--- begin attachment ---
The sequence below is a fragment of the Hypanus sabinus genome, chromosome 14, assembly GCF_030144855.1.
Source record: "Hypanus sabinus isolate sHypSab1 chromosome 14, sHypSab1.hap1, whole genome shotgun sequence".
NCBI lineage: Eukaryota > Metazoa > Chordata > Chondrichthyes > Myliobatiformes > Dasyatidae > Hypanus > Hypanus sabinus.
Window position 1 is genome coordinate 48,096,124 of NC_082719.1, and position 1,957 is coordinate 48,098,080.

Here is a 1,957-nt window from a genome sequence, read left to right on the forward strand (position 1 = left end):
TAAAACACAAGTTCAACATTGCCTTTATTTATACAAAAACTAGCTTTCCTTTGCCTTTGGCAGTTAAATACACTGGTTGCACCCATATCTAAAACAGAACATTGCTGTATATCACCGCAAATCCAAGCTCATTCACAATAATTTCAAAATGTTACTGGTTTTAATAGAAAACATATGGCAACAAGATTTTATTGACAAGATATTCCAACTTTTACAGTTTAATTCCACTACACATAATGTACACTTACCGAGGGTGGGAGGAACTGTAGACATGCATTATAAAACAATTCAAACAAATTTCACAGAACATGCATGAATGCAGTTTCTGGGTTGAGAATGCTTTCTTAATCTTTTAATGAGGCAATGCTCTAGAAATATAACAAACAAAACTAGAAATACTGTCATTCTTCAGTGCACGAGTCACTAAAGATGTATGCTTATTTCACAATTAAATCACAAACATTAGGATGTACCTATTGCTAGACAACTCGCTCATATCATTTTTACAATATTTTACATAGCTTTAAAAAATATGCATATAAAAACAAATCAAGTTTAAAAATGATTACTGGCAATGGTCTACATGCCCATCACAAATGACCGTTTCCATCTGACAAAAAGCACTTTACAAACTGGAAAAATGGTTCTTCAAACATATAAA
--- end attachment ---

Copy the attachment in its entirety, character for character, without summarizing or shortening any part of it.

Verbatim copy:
The sequence below is a fragment of the Hypanus sabinus genome, chromosome 14, assembly GCF_030144855.1.
Source record: "Hypanus sabinus isolate sHypSab1 chromosome 14, sHypSab1.hap1, whole genome shotgun sequence".
NCBI lineage: Eukaryota > Metazoa > Chordata > Chondrichthyes > Myliobatiformes > Dasyatidae > Hypanus > Hypanus sabinus.
Window position 1 is genome coordinate 48,096,124 of NC_082719.1, and position 1,957 is coordinate 48,098,080.

Here is a 1,957-nt window from a genome sequence, read left to right on the forward strand (position 1 = left end):
TAAAACACAAGTTCAACATTGCCTTTATTTATACAAAAACTAGCTTTCCTTTGCCTTTGGCAGTTAAATACACTGGTTGCACCCATATCTAAAACAGAACATTGCTGTATATCACCGCAAATCCAAGCTCATTCACAATAATTTCAAAATGTTACTGGTTTTAATAGAAAACATATGGCAACAAGATTTTATTGACAAGATATTCCAACTTTTACAGTTTAATTCCACTACACATAATGTACACTTACCGAGGGTGGGAGGAACTGTAGACATGCATTATAAAACAATTCAAACAAATTTCACAGAACATGCATGAATGCAGTTTCTGGGTTGAGAATGCTTTCTTAATCTTTTAATGAGGCAATGCTCTAGAAATATAACAAACAAAACTAGAAATACTGTCATTCTTCAGTGCACGAGTCACTAAAGATGTATGCTTATTTCACAATTAAATCACAAACATTAGGATGTACCTATTGCTAGACAACTCGCTCATATCATTTTTACAATATTTTACATAGCTTTAAAAAATATGCATATAAAAACAAATCAAGTTTAAAAATGATTACTGGCAATGGTCTACATGCCCATCACAAATGACCGTTTCCATCTGACAAAAAGCACTTTACAAACTGGAAAAATGGTTCTTCAAACATATAAA